16C —April 24 - May 14, 2020 — Spring Preview — M id A tlantic Real Estate Journal


S pring P review

How iBuyers and technology are changing the real estate . . .

continued from page 2C The year started off on a high note in the . . .

front of vents are clear of ob- structions such as furniture, equipment, etc. 25% more en- ergy is required to distribute air if your vents are blocked. • Maintain a minimum 3-inch airgap between the back of refrigerators, water coolers, ice machines, etc. and the wall. Keep the condenser coils of these appliances clean. Considering the unique chal- lenges COVID-19 brings to our customers and the buildings in which they are operating, we hope these tips can reduce the financial strain in some small way. If you are interested in learning more additional cost- saving efficiency practices, contact the Evolution Energy Team. Robert Holdsworth is the vice president of Evolution Energy Partners.  home. Interior design is not just about the furniture and paint color in a room. It’s about evoking an emotion, how you feel when you enter a room. This is the value of an interior designer. We may not be able to fix the uncertainty we are facing today but we can make your experience at home feel better. Being forced to work and live at home, there is never a better time to think about what HOME means. Richard Gacek is the principal des igner of Gacek Design Group.  WCRE is a full-service commercial real estate brokerage and advisory firm specializing in office, retail, medical, industrial and investment proper- ties in Southern New Jer- sey and the Philadelphia region.  the pandemic take hold. WCRE also reports on the Southern New Jersey retail market. Highlights from the retail section of the report include: ● Retail vacancy in Camden County rose very slightly to 6.2% from 6.0% in Q4. While average rents rose to the range of $17.27/sf NNN. ● Retail vacancy in Burling - ton County ticked up a second consecutive quarter to 8.0%, with average rents in the range of $12.23/sf NNN. ● Retail vacancy in Glouces - ter County jumped a full point to 12.7 from 11.7%, with av- erage rents in the range of $13.71/sf NNN.

in them,” he said. “There are a lot of projects that are in the works. Some will make sense. Some won’t make sense. We help clients understand the feasibility of those projects now and where there are opportuni- ties to tweak to make them fit the current conditions.” He also thinks the disruption could work to the region’s ad- vantage long-term as it relates to its profile as a center for business. “It is time to take a Once the pandemic eases up, we feel there will be a high volume of distressed trades that we will capitalize on via our iBuyer program. The best opportunities come in times of uncertainty and we are confident after speaking with our many partners and buyers that the next couple of years will be a great buying opportunity, just like the years We are compensated by assigning the rights of these contracts to our buyers for a consulting fee and/or we part- ner with them and receive non managing equity shares so we can retain upside and owner- ship in the deal, thus growing our portfolio in a diversified set of asset classes in an ex- ponential manner all while achieving a risk balanced portfolio. What Does The Future Hold?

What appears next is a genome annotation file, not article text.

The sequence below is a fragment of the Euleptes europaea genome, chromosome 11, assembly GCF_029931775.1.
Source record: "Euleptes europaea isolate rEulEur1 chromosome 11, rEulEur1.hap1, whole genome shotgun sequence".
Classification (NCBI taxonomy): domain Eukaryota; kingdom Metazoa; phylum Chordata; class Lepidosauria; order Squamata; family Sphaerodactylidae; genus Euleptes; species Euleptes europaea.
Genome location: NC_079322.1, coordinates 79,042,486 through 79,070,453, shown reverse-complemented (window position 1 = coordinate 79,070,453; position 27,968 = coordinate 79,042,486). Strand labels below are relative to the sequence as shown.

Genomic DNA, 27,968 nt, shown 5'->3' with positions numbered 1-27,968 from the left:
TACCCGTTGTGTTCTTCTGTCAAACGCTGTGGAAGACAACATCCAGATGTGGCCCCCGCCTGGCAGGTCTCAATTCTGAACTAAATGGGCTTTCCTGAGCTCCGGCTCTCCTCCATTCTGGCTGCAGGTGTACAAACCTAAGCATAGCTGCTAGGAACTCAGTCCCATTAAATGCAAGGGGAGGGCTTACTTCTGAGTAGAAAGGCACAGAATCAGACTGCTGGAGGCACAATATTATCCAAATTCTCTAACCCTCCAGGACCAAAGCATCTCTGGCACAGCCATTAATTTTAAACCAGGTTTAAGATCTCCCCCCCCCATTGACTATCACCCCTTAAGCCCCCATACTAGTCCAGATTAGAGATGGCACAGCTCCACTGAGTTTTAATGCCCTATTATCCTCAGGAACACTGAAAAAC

hard look at what businesses need and what makes busi- ness thrive in the Philadelphia region. Now is a prime time to fix that and become even more of a growth market and incuba- tor. Business won’t be done the same anymore.” Roy Melton is a Cincinna- ti-based freelance journalist for The Regal Group, Inc. He covers the commercial real estate, cannabis and health care industries.  2009 to 2012 had amazing op- portunities. Currently, we have strategic partners who collectively man- age over 2B in AUM (averag - ing 50M in net assets each). Our iBuyer partners together own 20,000 multi family doors, operate more than 50M s/f in industrial space, own over 10M s/f in Net Lease retail space, own 20 hotel properties, and control over 1M s/f in entitled land for future development. Our information is in the ad on page 6C, please feel free to contact us to join our platform as a strategic partner, buyer, or seller. It is truly the wave of the real estate future. Jessee Shemesh is presi- dent at Point Acquisitions, a commercial i-buyer and real estate acquisition company, and Sell House LLC a residential tech based acquisitions firm. 